Review: Seed Mucilage Evolution: Diverse Molecular Mechanisms Generate Versatile Ecological Functions for Particular Environments ($) (Plant Cell Environ.)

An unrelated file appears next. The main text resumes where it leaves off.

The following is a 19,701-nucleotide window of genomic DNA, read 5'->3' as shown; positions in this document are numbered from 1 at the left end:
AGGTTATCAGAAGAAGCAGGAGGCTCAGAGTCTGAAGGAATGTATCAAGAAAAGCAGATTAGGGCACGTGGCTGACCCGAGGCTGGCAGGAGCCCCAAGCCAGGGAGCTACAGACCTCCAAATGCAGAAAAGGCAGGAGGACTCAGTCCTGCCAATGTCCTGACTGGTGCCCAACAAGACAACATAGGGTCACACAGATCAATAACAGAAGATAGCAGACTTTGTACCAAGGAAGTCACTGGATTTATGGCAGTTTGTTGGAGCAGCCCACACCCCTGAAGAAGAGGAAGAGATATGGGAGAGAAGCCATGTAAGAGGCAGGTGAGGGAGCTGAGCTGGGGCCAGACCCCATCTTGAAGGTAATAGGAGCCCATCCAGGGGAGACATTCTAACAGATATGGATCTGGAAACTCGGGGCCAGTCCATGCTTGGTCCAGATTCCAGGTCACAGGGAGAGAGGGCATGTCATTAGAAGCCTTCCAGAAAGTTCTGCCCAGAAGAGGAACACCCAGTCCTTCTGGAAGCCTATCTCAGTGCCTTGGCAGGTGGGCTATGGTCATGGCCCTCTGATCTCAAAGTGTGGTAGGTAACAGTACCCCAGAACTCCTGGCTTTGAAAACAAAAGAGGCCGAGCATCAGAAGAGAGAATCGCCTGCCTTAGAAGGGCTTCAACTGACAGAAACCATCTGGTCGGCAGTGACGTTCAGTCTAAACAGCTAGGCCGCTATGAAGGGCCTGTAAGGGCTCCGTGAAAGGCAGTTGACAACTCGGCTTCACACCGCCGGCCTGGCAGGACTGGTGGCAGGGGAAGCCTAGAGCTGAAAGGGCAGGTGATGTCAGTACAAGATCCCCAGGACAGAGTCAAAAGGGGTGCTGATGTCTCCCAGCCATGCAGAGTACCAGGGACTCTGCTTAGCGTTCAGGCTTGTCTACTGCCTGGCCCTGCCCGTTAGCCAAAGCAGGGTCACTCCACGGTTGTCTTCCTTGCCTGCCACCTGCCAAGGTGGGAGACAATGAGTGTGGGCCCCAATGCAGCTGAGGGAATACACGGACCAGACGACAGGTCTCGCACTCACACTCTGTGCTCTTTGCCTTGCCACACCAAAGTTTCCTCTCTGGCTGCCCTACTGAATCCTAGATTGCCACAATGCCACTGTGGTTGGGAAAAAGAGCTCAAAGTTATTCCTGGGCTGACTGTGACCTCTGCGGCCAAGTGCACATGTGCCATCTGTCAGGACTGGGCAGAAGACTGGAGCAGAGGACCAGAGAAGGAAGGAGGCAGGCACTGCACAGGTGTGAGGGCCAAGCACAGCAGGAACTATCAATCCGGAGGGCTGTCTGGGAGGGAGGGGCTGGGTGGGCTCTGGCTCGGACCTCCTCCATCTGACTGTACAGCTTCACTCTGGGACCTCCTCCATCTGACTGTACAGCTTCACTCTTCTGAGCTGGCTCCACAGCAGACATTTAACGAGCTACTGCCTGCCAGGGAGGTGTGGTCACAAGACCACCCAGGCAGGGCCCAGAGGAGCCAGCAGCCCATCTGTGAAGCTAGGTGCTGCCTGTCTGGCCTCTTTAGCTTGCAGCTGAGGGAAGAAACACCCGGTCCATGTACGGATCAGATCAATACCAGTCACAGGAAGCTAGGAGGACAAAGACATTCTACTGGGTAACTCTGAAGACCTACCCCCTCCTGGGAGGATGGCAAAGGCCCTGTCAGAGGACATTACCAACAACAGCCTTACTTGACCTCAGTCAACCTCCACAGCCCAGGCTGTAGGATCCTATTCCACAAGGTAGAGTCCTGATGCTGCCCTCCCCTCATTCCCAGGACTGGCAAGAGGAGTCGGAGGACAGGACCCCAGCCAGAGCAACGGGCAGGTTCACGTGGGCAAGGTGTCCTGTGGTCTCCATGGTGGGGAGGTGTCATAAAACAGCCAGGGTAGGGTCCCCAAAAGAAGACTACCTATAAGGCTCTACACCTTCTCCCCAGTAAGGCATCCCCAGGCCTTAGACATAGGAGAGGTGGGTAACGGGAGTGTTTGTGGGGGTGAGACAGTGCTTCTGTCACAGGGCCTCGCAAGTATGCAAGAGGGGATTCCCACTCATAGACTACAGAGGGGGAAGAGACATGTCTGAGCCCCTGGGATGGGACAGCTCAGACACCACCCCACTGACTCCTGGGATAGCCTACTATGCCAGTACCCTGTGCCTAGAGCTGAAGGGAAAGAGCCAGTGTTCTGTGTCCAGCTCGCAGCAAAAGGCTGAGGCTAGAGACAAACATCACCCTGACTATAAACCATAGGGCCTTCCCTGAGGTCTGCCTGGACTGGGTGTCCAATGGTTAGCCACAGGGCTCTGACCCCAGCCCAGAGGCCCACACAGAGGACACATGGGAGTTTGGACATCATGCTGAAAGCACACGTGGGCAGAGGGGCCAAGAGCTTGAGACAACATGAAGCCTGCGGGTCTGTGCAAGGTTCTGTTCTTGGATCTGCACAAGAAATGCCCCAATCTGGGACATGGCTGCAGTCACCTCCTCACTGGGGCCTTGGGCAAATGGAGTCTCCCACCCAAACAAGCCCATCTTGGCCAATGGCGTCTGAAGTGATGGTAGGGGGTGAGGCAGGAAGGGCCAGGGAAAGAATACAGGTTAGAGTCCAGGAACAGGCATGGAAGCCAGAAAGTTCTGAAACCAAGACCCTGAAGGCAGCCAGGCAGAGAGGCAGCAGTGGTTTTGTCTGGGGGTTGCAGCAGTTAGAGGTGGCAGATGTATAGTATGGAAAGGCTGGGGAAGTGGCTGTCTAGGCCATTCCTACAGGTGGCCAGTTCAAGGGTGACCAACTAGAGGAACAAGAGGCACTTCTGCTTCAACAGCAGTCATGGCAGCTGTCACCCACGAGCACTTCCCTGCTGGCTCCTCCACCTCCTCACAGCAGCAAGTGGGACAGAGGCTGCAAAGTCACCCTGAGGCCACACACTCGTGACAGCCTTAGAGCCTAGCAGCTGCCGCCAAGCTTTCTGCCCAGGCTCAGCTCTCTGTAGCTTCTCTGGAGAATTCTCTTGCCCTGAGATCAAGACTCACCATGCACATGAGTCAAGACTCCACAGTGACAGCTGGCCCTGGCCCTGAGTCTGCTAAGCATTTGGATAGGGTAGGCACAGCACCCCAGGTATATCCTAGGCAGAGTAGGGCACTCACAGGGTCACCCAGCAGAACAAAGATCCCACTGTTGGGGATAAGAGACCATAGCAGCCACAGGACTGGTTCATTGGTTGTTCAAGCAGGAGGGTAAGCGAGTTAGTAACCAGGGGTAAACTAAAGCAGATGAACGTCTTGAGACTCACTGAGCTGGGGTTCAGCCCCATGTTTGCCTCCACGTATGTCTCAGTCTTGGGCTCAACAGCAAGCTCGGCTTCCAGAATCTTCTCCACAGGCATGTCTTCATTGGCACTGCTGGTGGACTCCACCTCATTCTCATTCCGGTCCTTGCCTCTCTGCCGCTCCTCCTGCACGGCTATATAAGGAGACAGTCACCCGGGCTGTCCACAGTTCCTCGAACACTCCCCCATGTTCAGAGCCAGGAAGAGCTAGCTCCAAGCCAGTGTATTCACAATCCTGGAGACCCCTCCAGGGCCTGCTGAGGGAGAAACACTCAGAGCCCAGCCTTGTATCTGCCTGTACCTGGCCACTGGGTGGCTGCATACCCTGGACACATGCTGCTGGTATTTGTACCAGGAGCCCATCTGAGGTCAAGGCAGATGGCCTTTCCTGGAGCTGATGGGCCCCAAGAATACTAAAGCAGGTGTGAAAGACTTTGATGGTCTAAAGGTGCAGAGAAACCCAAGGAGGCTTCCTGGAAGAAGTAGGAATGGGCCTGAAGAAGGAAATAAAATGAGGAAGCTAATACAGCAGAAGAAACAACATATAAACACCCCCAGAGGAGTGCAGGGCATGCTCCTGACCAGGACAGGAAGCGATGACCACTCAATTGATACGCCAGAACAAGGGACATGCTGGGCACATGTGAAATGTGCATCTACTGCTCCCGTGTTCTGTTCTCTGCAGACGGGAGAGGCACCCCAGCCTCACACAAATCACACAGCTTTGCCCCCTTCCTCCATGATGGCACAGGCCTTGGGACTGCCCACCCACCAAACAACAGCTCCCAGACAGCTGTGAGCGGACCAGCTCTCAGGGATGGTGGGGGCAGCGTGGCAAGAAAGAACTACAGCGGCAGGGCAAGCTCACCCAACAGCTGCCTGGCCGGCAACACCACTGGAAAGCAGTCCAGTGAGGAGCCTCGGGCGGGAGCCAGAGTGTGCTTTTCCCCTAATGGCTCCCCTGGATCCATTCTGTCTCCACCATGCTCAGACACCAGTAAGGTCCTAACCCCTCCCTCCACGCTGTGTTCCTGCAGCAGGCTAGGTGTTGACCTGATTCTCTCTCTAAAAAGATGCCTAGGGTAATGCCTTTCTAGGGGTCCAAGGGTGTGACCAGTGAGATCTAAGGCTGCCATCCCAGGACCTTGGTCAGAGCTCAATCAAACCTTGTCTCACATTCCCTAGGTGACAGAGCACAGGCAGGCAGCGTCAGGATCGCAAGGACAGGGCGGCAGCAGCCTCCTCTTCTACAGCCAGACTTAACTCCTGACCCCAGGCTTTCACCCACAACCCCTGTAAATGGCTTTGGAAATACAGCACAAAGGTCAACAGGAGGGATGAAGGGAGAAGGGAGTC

Plants with myxodiaspory release mucilage upon imbibition of seeds (myxospermy, e.g., Arabidopsis thaliana) or fruits (myxocarpy, e.g., Linum usitatissimum). This ability appears in several angiosperm families, but its evolutionary origin has seldom been studied. In this review, Viudes et al. synthesize our current knowledge about mucilage development in myxodiasporous species and provide insights regarding the evolution of the genetic machinery behind it and its ecological implications. Although similar at the macroscopic level, myxodiaspory is defined by a high diversity of microscopic traits that exhibit great variability, including Mucilage Secretory Cells (MSCs) origin and morphology, mucilage extrusion dynamic and mucilage biochemical composition. Moreover, myxodiaspory is a polygenic trait shaped by a complex genetic network of more than 90 genes. Surprisingly, all myxospermy-related mutations found in Arabidopsis natural populations have been associated with the pseudogenization of three downstream genes (PMEI6MUM2/BGAL6, and PRX36), suggesting these genes are submitted to strong selection pressures and that myxospermy is a fast-evolving trait. Finally, the review concludes with insights about the impact of mucilage on germination, dispersal, and ecological interactions, the latter being an area that needs further exploration in future studies. (Summary by Carlos A. Ordóñez-Parra @caordonezparra) Plant Cell Environ. 10.1111/pce.13827